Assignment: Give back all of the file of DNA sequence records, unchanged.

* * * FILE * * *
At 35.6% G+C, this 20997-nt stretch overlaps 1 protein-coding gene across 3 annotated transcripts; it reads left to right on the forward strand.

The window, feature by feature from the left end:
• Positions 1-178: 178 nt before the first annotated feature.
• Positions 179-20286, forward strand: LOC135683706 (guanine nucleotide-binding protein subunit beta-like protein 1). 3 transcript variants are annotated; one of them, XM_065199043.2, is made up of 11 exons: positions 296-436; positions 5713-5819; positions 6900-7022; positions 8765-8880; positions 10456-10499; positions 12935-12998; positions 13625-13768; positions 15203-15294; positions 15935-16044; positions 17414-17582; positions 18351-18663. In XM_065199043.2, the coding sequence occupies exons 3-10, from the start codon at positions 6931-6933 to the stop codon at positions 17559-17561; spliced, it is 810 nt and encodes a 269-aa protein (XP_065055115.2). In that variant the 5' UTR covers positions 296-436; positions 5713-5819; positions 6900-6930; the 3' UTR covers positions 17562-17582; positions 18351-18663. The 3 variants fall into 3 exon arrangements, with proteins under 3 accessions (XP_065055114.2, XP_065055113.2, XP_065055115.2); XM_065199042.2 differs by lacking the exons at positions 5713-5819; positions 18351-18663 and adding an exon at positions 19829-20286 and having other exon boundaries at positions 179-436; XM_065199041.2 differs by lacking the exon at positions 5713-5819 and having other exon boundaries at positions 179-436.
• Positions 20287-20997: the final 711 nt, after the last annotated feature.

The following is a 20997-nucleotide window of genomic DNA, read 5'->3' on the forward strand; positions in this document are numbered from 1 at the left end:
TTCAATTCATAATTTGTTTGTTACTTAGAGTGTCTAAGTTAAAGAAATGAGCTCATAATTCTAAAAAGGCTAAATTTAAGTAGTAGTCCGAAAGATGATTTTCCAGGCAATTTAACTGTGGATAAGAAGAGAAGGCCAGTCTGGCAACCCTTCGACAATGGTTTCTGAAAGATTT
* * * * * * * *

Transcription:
At 35.6% G+C, this 20997-nt stretch overlaps 1 protein-coding gene across 3 annotated transcripts; it reads left to right on the forward strand.

The window, feature by feature from the left end:
• Positions 1-178: 178 nt before the first annotated feature.
• Positions 179-20286, forward strand: LOC135683706 (guanine nucleotide-binding protein subunit beta-like protein 1). 3 transcript variants are annotated; one of them, XM_065199043.2, is made up of 11 exons: positions 296-436; positions 5713-5819; positions 6900-7022; positions 8765-8880; positions 10456-10499; positions 12935-12998; positions 13625-13768; positions 15203-15294; positions 15935-16044; positions 17414-17582; positions 18351-18663. In XM_065199043.2, the coding sequence occupies exons 3-10, from the start codon at positions 6931-6933 to the stop codon at positions 17559-17561; spliced, it is 810 nt and encodes a 269-aa protein (XP_065055115.2). In that variant the 5' UTR covers positions 296-436; positions 5713-5819; positions 6900-6930; the 3' UTR covers positions 17562-17582; positions 18351-18663. The 3 variants fall into 3 exon arrangements, with proteins under 3 accessions (XP_065055114.2, XP_065055113.2, XP_065055115.2); XM_065199042.2 differs by lacking the exons at positions 5713-5819; positions 18351-18663 and adding an exon at positions 19829-20286 and having other exon boundaries at positions 179-436; XM_065199041.2 differs by lacking the exon at positions 5713-5819 and having other exon boundaries at positions 179-436.
• Positions 20287-20997: the final 711 nt, after the last annotated feature.

The following is a 20997-nucleotide window of genomic DNA, read 5'->3' on the forward strand; positions in this document are numbered from 1 at the left end:
TTCAATTCATAATTTGTTTGTTACTTAGAGTGTCTAAGTTAAAGAAATGAGCTCATAATTCTAAAAAGGCTAAATTTAAGTAGTAGTCCGAAAGATGATTTTCCAGGCAATTTAACTGTGGATAAGAAGAGAAGGCCAGTCTGGCAACCCTTCGACAATGGTTTCTGAAAGATTT